42 Children Die in Mexican Day Care Fire – Where are the Safety Regulations?

42 children have died in a day care fire in Mexico and many others are hospitalized. Many are pointing to safety rules as being the reasons for the possibility for such tragedies as this to occur. Mexico is not a stranger to such fire related tragedies either:

Similar problems have been blamed for previous disaster in Mexico: In 2000, a fire killed 21 people at a glitzy Mexico City disco that only had one available exit, lacked smoke detectors and did not have enough fire extinguishers. Last year, 12 people died when police raiding a Mexico city nightclub blocked the overcrowded club’s lone working exit, creating a deadly stampede. The emergency exits had been blocked.

Read the entire article here

I thought at first I would reference this story to discuss firefighters worse calls. You know the ones that hit you in the gut and stay with you the rest of your career. However, I decided instead to speak about safety initiatives.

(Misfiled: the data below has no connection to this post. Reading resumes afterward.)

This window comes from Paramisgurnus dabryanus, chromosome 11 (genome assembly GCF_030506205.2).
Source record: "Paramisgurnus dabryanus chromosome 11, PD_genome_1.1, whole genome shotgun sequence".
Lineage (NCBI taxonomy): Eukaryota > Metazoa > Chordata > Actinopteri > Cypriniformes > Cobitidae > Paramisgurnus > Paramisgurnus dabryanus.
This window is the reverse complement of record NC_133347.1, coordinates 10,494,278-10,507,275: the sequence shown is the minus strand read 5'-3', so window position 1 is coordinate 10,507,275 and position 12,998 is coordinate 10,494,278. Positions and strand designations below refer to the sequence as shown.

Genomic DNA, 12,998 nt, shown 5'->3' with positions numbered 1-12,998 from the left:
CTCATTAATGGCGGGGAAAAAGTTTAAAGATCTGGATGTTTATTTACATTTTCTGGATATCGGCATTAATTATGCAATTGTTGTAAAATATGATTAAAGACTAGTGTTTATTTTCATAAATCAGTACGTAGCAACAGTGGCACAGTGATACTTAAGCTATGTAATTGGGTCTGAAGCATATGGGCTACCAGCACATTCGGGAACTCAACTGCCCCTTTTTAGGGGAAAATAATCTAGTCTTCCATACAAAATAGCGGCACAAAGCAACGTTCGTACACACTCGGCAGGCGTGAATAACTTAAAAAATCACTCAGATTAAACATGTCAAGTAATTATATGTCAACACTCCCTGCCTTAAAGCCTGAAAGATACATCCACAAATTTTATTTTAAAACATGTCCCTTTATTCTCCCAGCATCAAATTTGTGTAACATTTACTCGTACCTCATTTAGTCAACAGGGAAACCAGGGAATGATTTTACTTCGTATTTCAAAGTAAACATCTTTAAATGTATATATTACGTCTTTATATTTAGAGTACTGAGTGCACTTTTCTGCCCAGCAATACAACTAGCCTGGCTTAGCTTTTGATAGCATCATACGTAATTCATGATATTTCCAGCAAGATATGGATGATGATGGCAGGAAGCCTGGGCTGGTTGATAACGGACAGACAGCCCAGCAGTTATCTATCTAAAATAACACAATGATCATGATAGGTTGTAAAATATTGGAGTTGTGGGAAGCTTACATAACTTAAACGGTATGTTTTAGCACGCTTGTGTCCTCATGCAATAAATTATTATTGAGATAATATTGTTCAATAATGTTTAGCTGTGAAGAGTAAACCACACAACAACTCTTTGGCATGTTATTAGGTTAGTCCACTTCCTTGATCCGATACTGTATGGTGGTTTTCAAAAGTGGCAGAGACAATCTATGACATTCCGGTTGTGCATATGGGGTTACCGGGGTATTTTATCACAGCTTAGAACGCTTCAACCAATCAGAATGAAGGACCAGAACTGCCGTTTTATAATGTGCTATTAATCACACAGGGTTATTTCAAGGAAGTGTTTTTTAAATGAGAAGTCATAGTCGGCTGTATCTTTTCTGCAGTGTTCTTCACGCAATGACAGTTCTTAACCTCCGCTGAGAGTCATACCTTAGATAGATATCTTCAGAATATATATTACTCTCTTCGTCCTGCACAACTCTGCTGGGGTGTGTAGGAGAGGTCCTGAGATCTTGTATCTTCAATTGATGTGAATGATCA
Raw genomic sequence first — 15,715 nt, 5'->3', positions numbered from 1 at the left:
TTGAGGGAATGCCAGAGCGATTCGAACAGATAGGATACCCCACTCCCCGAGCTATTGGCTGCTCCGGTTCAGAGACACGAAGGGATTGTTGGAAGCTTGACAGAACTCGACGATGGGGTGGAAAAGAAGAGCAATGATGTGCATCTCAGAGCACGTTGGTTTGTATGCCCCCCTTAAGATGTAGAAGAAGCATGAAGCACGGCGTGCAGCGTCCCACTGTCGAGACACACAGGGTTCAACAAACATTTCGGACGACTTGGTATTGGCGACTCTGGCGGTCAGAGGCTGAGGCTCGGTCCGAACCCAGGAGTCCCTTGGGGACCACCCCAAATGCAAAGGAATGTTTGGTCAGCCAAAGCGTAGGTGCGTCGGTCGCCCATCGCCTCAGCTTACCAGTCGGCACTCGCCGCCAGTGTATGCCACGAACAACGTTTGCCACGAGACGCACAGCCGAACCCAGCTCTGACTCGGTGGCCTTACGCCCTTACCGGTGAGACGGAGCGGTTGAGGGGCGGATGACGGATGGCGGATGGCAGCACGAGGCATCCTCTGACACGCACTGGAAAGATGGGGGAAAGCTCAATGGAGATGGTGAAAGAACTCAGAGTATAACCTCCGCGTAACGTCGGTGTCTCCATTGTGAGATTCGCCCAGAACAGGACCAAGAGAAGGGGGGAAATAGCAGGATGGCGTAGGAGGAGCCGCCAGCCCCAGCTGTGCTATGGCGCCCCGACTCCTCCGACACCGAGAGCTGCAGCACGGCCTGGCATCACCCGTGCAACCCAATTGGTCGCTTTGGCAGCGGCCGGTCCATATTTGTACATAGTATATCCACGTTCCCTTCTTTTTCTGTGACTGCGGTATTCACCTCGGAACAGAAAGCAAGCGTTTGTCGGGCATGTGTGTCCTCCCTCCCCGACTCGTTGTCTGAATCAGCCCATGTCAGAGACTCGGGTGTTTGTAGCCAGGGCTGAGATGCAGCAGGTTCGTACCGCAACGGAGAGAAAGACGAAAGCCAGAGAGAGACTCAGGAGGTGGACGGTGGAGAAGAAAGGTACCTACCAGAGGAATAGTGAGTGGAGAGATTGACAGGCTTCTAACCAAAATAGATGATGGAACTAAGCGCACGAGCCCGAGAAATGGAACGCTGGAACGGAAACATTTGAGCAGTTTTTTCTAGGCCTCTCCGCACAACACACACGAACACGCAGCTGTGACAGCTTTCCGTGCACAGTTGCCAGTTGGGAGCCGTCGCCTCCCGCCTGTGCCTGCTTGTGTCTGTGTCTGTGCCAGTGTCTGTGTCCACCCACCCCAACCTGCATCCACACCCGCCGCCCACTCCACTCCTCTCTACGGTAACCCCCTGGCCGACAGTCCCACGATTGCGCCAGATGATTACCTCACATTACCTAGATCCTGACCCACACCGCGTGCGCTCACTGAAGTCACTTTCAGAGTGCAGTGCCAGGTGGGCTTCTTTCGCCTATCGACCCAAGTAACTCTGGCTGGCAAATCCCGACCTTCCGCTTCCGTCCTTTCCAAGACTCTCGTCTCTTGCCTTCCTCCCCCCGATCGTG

For many years, leaders in the fire service have been hounding Local, State, and Federal Politicians to create regulations for residential sprinklers. More importantly, firefighters are attempting to make residential sprinklers mandatory or at least offer incentives for utilization of residential sprinklers.

Fire Codes have required sprinklers in Commercial buildings and multi-family housing for some time. There are some localities which require residential sprinklers or offer incentives, but they are few and far between.

Firefighters usually don’t bother with asking for things that are unnecessary or not warranted. Over the course of fire history, firefighters have battled some very deadly fires. These fires were tragic but fortunately served as learning experiences for the U.S. These fires were used as case studies to create and/or improve life saving measures, building codes, fire codes, and other regulations. It is hard to correctly estimate how many lives have been saved by learning from mistakes.

Tragedies such as the one mentioned above happen a lot less often in the U.S. because of our regulations. This is a good thing. That is why firefighters are fighting harder than ever for residential sprinklers.

More firefighters and civilians die in residential fires than other fires.

View the links below to check out more about residential sprinklers:

Fire Sprinkler Initiative

Firefighters: Fire Sprinklers in Homes Needed

A Call to Join the Sprinkler Fight


If you would really like to see the power of residential sprinklers view the video below: